Recipe: hedgerow fruit leather
- Credit: Archant
Bushcraft expert Jonny Crockett shows us how to make the ultimate fast food – perfect for shoot days and a great way to make good use of nature’s free bounty
In recent articles in the magazine we've delved into the original bushcraft expert's life: Ötzi the Iceman, who was trying to cross an alpine pass in the summer. He ate ibex meat and plantain, together with several grass seeds. If he had been travelling at this time of year, perhaps his diet would have been different. At this time of year, we can make the ultimate travelling food: fruit leather.
This snack is very similar to beef jerky, and made using the fruit of hawthorn, an ancient species that can be found across Europe. The fruits, called haws, make a superb sweet-tasting fruit leather. Here is how you do it:
Firstly, you need to identify the correct tree. Look for a small tree with crimson berries.
The leaves are small and heavily lobed, and there will be very sharp thorns. The berries should have a small crown on the other end from the stalk with a single small stone in the centre.
Once you've correctly identified your tree, you'll need to collect the berries. They are very simple to collect, just put aside an hour or so and you'll have plenty. I've collected around a kilogram of them in my basket.
The next step is a little labour-intensive, but worth doing. Pick all the stalks off the berries. A little tip here is to roll them all down the table - the ones that roll the furthest will not have stalks on them and they can be put straight into a pot, while the remainder can have the stalks removed and then added.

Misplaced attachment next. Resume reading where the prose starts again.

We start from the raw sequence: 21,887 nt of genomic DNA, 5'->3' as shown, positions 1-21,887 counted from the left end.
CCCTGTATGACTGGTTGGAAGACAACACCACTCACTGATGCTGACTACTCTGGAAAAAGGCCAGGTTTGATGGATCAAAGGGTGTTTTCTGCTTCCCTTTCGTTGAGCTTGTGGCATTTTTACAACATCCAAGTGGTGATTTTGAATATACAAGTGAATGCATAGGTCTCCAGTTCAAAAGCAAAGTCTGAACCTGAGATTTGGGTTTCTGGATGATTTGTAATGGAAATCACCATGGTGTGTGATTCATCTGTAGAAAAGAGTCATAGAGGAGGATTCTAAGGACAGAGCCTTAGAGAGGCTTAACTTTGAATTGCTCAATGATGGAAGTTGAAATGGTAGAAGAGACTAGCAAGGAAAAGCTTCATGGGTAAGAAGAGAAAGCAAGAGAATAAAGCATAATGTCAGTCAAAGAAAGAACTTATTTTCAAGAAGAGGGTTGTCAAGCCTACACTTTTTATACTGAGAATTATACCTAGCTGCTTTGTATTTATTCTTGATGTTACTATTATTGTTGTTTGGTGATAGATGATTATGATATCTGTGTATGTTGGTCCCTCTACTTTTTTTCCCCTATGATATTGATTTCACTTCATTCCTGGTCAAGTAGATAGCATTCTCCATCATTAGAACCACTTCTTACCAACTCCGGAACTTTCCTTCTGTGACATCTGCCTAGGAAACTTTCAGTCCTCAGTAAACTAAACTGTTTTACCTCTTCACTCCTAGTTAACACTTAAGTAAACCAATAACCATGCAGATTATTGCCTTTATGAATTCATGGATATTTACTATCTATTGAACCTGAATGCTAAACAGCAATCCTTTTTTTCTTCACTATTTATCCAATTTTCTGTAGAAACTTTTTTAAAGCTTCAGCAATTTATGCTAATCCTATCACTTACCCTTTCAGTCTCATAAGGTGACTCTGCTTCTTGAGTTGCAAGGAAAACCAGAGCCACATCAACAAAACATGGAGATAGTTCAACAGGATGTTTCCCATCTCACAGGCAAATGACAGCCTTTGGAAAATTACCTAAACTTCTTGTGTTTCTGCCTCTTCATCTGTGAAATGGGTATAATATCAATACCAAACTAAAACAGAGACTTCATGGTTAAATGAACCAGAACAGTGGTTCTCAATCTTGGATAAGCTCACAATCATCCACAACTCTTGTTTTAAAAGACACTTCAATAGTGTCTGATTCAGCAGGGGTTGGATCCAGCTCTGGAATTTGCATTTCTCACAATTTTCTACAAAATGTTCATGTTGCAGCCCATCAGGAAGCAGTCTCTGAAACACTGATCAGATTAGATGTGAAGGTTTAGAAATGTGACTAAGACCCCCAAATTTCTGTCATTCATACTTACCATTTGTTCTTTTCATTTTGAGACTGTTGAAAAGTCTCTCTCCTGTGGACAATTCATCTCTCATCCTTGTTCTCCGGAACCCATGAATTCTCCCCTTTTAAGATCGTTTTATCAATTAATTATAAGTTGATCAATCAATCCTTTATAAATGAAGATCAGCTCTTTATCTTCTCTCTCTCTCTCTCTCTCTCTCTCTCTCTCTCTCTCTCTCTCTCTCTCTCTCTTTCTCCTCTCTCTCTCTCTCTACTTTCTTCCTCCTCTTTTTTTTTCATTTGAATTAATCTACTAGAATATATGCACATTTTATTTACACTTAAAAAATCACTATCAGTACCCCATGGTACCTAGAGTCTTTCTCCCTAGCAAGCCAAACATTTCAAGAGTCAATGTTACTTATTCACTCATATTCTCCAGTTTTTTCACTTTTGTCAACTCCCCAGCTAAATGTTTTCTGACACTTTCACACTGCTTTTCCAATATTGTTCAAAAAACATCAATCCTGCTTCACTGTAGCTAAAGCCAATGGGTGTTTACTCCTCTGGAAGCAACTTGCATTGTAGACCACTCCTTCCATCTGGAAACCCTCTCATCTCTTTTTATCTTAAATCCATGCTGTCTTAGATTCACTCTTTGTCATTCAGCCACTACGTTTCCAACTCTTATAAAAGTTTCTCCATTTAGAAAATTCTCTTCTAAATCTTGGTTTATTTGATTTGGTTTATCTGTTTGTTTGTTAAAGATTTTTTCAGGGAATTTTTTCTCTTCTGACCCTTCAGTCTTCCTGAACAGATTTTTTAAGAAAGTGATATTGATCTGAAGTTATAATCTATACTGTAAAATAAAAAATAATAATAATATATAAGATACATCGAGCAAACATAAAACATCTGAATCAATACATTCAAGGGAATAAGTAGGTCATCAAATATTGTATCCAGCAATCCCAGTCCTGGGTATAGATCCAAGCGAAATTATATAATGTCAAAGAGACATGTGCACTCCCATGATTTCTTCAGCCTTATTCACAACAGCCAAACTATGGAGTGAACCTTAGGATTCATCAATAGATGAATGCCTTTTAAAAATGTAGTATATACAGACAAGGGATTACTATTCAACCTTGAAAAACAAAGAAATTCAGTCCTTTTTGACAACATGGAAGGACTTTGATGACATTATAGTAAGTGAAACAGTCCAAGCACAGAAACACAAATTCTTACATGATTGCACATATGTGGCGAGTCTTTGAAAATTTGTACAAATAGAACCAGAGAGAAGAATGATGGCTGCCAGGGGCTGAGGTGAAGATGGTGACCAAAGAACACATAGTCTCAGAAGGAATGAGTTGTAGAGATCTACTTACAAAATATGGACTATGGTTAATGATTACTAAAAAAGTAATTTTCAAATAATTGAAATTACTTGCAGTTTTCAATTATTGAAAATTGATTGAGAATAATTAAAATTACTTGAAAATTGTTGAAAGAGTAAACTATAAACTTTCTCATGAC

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Now add a bit of water. You should just be able to see the water, but don't cover the berries completely. Place over a fire or on the stove and simmer for 10 minutes.
The crimson colour will start to turn more orange. Have a little taste now and if you want to add a bit of honey or sugar then now is the time. Once it has simmered for 10 minutes, crush the berries with the back of a spoon, or if you are in your kitchen doing this, use a potato masher.
In preparation, place some greaseproof paper or a baking tray on a flat surface ready to catch the pulp. Now put the pulp into a sieve and it's time to get your hands dirty. With your fingers, swipe across the pulp, forcing the liquid through the sieve.
The larger parts of the skin and the stones should be the only residue left in the sieve. The liquid that passes through the sieve will either fall onto the greaseproof paper or will stick to the outside of the sieve. Scrape it off with a knife and form it into a slab on the paper. Ideally, it should be around 1cm thick.
In Ötzi the Iceman's case, he could have left it in the bright Italian sunshine, but in the UK we need to leave it somewhere warm, preferably with a draught. If you are doing this at home, put it in the oven on the lowest possible temperature. It may even be worth leaving the door slightly open. It is ready when it is ready, but three hours should do it.
You'll know when it is ready when you lift the corner of the greaseproof paper and you can peel the fruit leather off it.
Now you can peel the paper off completely and slice it or roll it. It's ready to go and should look like a red/brown leather. Stored in an airtight container, it should last for 12 months.
If you are used to making sloe gin after the first frost, then bear in mind this snack must be done before the first frost. It has a high sugar content, is easy to make and is great snacking material for cold days on the shoot or on the hill. Bon appetit!